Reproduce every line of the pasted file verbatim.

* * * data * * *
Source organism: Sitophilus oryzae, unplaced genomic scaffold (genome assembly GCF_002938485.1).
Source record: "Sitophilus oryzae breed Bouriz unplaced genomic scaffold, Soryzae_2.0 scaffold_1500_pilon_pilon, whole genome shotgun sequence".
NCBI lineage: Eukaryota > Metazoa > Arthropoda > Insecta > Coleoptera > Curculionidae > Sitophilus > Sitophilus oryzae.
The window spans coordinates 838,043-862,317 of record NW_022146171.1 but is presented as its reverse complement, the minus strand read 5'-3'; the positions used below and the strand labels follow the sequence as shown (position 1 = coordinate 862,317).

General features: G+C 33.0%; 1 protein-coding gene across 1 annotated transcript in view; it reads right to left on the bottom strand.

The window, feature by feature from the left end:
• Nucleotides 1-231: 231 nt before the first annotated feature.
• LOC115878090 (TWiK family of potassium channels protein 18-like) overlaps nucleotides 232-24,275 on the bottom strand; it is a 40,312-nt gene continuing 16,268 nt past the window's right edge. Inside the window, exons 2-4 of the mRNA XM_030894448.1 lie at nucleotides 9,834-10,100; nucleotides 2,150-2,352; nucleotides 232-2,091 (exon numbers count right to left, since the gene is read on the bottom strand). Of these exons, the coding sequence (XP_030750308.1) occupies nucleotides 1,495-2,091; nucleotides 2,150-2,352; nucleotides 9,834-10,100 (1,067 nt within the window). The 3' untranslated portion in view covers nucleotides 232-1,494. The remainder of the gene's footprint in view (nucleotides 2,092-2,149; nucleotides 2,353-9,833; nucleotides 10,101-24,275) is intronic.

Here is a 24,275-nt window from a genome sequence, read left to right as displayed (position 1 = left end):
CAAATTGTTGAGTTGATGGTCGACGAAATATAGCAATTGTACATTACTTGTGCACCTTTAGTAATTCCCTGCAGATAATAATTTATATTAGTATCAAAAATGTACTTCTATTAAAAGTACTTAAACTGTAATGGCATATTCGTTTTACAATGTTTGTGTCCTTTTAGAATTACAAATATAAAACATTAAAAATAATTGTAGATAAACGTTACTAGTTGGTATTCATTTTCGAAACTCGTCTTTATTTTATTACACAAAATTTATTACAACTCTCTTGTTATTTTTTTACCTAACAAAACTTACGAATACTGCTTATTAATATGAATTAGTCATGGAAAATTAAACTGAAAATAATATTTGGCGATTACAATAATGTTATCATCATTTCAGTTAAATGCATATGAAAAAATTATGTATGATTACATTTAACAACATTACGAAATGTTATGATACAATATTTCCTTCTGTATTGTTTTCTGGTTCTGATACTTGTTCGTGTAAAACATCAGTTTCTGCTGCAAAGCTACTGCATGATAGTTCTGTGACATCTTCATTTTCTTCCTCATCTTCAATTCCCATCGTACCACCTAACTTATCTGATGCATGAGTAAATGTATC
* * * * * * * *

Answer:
Source organism: Sitophilus oryzae, unplaced genomic scaffold (genome assembly GCF_002938485.1).
Source record: "Sitophilus oryzae breed Bouriz unplaced genomic scaffold, Soryzae_2.0 scaffold_1500_pilon_pilon, whole genome shotgun sequence".
NCBI lineage: Eukaryota > Metazoa > Arthropoda > Insecta > Coleoptera > Curculionidae > Sitophilus > Sitophilus oryzae.
The window spans coordinates 838,043-862,317 of record NW_022146171.1 but is presented as its reverse complement, the minus strand read 5'-3'; the positions used below and the strand labels follow the sequence as shown (position 1 = coordinate 862,317).

General features: G+C 33.0%; 1 protein-coding gene across 1 annotated transcript in view; it reads right to left on the bottom strand.

The window, feature by feature from the left end:
• Nucleotides 1-231: 231 nt before the first annotated feature.
• LOC115878090 (TWiK family of potassium channels protein 18-like) overlaps nucleotides 232-24,275 on the bottom strand; it is a 40,312-nt gene continuing 16,268 nt past the window's right edge. Inside the window, exons 2-4 of the mRNA XM_030894448.1 lie at nucleotides 9,834-10,100; nucleotides 2,150-2,352; nucleotides 232-2,091 (exon numbers count right to left, since the gene is read on the bottom strand). Of these exons, the coding sequence (XP_030750308.1) occupies nucleotides 1,495-2,091; nucleotides 2,150-2,352; nucleotides 9,834-10,100 (1,067 nt within the window). The 3' untranslated portion in view covers nucleotides 232-1,494. The remainder of the gene's footprint in view (nucleotides 2,092-2,149; nucleotides 2,353-9,833; nucleotides 10,101-24,275) is intronic.

Here is a 24,275-nt window from a genome sequence, read left to right as displayed (position 1 = left end):
CAAATTGTTGAGTTGATGGTCGACGAAATATAGCAATTGTACATTACTTGTGCACCTTTAGTAATTCCCTGCAGATAATAATTTATATTAGTATCAAAAATGTACTTCTATTAAAAGTACTTAAACTGTAATGGCATATTCGTTTTACAATGTTTGTGTCCTTTTAGAATTACAAATATAAAACATTAAAAATAATTGTAGATAAACGTTACTAGTTGGTATTCATTTTCGAAACTCGTCTTTATTTTATTACACAAAATTTATTACAACTCTCTTGTTATTTTTTTACCTAACAAAACTTACGAATACTGCTTATTAATATGAATTAGTCATGGAAAATTAAACTGAAAATAATATTTGGCGATTACAATAATGTTATCATCATTTCAGTTAAATGCATATGAAAAAATTATGTATGATTACATTTAACAACATTACGAAATGTTATGATACAATATTTCCTTCTGTATTGTTTTCTGGTTCTGATACTTGTTCGTGTAAAACATCAGTTTCTGCTGCAAAGCTACTGCATGATAGTTCTGTGACATCTTCATTTTCTTCCTCATCTTCAATTCCCATCGTACCACCTAACTTATCTGATGCATGAGTAAATGTATC